RAND Europe Focus on Migration Research
In recent years, EU-wide debates on migration have polarised public opinion and loosened solidarity between national governments. The free movement of people within the EU was a key point of debate in the run up to the UK’s 2016 EU referendum and has remained a topic of contention for many during the Brexit negotiations afterwards.
RAND Europe’s research has provided evidence to support policy and decision making on a number of questions around migration and integration, from how big data from social media can be used to measure migration in the EU, to understanding the challenges around the economic and social inclusion of migrant EU workers in the UK. Beyond the EU, we have also helped to inform international agencies in their efforts to help Syrian refugees as they transition to lives in new host countries.
Utilisation of health services by migrants to the UK
RAND Europe and the University of Cambridge were commissioned by The Health Foundation to examine whether the use of the health services differs among migrants compared to UK-born populations. The study found that recent arrivals to the UK use the NHS significantly less than the native-born population, though the difference narrows when adjusted for age and self-assessed health. However, more work is needed to provide insights to policymakers on migrant use of the NHS, their health needs, and the quality of healthcare received.
Measuring migration using big data
Researchers from five organisations collaborated in an effort to use social media data to develop models for estimating real-time migration flows and stocks of migrants in the EU. The project was successful in applying a groundbreaking migrant stock model, but the approach for estimating EU mobility flows remains a work in progress. The steps to improve on the method would be to investigate different migration models and collect more data over a longer period from both Labour Force Surveys and Facebook.
Opportunities & challenges for including migrants
RAND Europe investigated the challenges and opportunities for the economic and social inclusion of migrant EU workers in Leeds, UK. The study found that the majority of EU migrants living in Leeds came to the UK to find jobs on the local labour market. Social benefits and services had no influence on their decision to move. EU migrants also bring benefits to the local economy, however there can be tensions with low-skilled British workers when they are employed in jobs below their skills level.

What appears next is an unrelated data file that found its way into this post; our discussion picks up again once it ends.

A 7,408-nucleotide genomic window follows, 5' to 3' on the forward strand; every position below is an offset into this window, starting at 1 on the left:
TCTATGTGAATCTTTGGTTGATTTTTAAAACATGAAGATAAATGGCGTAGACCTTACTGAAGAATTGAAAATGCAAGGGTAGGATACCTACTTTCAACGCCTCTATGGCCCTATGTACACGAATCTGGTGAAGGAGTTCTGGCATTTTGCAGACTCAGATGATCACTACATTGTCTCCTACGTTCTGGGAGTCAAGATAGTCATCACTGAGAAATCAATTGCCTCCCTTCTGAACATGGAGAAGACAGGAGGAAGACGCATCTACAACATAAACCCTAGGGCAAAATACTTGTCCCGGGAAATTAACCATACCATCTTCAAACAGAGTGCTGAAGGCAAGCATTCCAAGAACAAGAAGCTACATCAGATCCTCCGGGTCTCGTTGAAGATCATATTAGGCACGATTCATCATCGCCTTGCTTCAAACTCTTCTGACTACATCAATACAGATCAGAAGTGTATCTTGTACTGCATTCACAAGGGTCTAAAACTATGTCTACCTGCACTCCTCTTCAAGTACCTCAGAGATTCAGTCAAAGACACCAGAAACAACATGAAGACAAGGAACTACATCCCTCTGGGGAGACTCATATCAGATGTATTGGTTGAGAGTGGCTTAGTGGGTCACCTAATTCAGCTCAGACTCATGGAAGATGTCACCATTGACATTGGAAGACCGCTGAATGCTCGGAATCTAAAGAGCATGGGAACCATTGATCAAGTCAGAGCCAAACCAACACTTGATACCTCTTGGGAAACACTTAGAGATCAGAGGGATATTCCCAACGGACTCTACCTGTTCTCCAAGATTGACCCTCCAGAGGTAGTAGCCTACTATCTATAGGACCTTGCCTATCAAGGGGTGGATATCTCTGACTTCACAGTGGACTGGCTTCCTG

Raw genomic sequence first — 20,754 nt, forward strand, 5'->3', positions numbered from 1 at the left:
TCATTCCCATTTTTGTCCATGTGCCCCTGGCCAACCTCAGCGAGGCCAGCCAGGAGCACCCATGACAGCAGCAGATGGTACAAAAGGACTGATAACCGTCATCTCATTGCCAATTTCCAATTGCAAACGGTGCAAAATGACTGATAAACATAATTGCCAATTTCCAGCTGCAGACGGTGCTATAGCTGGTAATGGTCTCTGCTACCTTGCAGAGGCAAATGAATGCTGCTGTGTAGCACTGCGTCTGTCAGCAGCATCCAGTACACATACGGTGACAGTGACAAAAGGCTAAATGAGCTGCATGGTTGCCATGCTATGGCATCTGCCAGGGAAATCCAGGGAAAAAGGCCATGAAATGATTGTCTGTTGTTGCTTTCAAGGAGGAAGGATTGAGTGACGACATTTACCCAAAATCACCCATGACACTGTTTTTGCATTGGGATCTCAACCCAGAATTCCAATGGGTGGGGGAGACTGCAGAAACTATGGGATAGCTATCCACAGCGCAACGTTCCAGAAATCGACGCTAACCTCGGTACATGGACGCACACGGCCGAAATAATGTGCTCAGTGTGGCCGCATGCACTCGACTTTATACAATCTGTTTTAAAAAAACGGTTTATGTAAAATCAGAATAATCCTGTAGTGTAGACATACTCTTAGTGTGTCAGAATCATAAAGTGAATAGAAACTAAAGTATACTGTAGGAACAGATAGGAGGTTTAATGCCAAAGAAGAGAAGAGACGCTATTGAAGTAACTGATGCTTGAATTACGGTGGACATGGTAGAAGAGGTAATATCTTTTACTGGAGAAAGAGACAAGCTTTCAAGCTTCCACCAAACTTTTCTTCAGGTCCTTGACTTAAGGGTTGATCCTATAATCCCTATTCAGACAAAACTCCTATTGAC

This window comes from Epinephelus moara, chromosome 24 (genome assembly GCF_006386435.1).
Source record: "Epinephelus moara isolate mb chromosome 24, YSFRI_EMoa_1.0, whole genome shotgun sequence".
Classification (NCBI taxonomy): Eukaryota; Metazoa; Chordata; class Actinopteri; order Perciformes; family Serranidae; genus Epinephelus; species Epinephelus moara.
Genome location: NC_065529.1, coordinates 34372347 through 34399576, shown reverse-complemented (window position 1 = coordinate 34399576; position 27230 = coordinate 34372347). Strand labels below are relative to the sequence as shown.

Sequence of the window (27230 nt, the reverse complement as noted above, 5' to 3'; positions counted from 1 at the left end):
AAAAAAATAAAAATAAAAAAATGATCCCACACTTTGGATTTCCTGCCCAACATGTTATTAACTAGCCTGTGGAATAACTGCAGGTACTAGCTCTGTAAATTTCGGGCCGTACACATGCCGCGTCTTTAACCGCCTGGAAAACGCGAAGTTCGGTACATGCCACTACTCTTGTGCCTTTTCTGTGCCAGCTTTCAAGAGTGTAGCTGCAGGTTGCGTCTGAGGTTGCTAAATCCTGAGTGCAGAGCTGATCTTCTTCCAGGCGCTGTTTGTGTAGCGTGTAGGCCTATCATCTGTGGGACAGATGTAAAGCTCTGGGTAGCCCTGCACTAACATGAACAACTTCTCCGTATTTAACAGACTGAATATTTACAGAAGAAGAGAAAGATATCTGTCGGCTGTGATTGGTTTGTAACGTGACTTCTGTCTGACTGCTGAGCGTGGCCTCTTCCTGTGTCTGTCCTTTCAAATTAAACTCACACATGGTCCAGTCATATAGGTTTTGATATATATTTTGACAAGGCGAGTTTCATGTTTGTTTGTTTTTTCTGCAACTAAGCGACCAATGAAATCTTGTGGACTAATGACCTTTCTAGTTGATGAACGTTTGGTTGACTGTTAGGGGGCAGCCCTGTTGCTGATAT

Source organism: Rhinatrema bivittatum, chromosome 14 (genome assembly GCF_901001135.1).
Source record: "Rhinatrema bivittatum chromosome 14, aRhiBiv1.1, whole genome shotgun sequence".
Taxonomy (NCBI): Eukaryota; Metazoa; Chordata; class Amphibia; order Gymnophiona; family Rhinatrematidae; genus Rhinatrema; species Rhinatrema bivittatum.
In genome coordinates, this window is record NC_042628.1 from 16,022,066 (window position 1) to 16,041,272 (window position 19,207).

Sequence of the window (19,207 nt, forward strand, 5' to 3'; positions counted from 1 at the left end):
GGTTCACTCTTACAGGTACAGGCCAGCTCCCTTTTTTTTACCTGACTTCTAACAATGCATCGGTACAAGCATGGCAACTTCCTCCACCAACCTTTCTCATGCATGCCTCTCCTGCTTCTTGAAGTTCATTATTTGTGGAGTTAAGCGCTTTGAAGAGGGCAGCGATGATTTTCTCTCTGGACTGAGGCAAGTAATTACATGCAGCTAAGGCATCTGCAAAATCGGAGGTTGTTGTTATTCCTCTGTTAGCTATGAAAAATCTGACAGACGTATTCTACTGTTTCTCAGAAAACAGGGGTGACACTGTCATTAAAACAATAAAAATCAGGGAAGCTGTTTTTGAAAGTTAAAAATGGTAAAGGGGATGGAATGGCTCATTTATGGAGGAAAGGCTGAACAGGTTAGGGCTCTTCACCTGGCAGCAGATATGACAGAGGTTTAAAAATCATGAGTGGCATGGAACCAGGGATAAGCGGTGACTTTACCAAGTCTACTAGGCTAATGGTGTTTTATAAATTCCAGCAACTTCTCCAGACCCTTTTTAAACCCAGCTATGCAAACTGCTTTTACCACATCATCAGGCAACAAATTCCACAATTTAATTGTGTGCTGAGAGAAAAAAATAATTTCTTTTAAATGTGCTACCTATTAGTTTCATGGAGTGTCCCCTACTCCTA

Education for unaccompanied migrant children in Europe
In a policy memo for the European Platform for Investing in Children, researchers offer a brief overview of national and school-level approaches to the inclusion of unaccompanied migrant children in formal education systems across EU member states. The policy memo also discusses wider policy responses to the integration of these children into the host societies.
Educating Syrian refugee children
RAND Europe evaluated UNICEF’s Emergency Education Response programme for Syrian children living as refugees in Jordan. Despite considerable efforts from aid agencies and the government of Jordan, 97,000 Syrian children—41 per cent of the local refugee child population—do not receive formal education. RAND Europe highlighted a series of recommendations on how to best respond to the educational needs of children who are victims of the Syrian crisis.
Education of EU migrant children in EU member states
This policy brief looks at the education of EU migrant children in the context of intra-EU mobility. It examines some of the literature and data on the topic in order to identify key differences between EU migrant children and non-migrant children. The brief outlines some policies and practices which are aimed at improving educational outcomes and the progression of migrants in some EU member states, namely in responding to the demands and challenges in education systems.
Helping improve NGO support for migrants in the EU
RAND Europe conducted an external evaluation of the European Programme on Integration and Migration (EPIM), a collaborative initiative of 12 European foundations created in 2005, which awards grants to initiatives focusing on addressing different aspects of migration across Europe and beyond. The evaluation of the latest phase, EPIM 2012-2015, attempts to understand the programme’s achievements and impacts during those three years, with these lessons aiming to help its development in the future.
Do migrants increase transport congestion in the UK?
In 2012, RAND Europe was commissioned by the Migration Advisory Committee to look at how migration is likely to impact transport networks and congestion. The study found that migrants’ travel behaviour differed from the native UK population, with a greater percentage using non-car driving modes of travel compared to the UK born population. While migrants use of the transport network did create a cost for society, their impact per head is lower than that of the average UK national as they tend to drive less and make fewer trips overall.
Civil society support for migrants in Ireland
In 2012, Atlantic Philanthropies, a charity that supports organisations in Ireland and Europe that work on protection, immigration and integration issues, commissioned RAND Europe to undertake an evaluation of their migration programme. Examining Atlantic’s approach to working with other organisations on migration, it was found that there is great potential for civil society organisations to play a more active role in migration, both on a national and EU level.